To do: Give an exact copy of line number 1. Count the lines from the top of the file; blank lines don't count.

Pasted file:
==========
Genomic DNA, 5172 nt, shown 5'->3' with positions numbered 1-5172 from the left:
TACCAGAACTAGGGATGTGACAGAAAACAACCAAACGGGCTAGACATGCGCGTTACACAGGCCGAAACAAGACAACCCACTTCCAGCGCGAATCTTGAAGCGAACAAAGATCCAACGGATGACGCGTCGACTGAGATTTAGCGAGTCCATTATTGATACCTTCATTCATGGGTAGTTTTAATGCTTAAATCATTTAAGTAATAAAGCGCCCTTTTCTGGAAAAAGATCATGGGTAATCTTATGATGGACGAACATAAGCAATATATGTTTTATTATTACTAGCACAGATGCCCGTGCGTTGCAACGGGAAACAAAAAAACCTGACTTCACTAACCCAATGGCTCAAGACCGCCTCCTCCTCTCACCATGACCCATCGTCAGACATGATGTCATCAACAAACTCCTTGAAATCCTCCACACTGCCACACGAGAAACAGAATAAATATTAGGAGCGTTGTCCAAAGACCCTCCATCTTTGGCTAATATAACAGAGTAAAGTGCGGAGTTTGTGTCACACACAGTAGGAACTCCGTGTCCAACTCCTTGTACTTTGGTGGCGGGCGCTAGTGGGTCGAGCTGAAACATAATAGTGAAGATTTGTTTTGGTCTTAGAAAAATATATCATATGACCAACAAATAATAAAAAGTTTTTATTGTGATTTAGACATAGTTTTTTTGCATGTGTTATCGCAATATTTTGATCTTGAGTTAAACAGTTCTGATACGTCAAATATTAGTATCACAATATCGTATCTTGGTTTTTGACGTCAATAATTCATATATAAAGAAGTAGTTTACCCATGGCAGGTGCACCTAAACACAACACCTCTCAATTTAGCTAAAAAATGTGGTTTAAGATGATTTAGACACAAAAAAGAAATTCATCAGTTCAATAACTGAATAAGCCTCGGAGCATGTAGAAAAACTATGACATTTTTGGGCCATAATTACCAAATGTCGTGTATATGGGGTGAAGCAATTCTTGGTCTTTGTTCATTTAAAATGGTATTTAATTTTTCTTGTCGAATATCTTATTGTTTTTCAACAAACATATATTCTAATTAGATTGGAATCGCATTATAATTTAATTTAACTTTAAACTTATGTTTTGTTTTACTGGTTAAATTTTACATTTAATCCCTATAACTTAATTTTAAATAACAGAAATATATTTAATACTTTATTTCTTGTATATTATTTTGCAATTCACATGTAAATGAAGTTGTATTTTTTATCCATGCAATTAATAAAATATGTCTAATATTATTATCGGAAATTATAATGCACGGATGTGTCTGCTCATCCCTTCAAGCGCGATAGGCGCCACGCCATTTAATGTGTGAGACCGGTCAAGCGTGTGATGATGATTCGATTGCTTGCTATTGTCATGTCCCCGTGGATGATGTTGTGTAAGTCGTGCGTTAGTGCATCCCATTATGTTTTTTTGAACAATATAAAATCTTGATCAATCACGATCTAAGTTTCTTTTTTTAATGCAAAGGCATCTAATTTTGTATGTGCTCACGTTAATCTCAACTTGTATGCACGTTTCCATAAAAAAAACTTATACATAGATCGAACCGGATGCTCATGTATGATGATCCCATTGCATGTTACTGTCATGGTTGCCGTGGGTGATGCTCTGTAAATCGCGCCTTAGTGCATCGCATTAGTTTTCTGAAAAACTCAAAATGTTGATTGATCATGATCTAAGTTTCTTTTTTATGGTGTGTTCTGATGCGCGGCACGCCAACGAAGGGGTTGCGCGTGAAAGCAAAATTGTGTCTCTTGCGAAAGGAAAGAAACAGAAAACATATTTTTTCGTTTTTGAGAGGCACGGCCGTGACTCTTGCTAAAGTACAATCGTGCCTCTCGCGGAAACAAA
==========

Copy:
Genomic DNA, 5172 nt, shown 5'->3' with positions numbered 1-5172 from the left: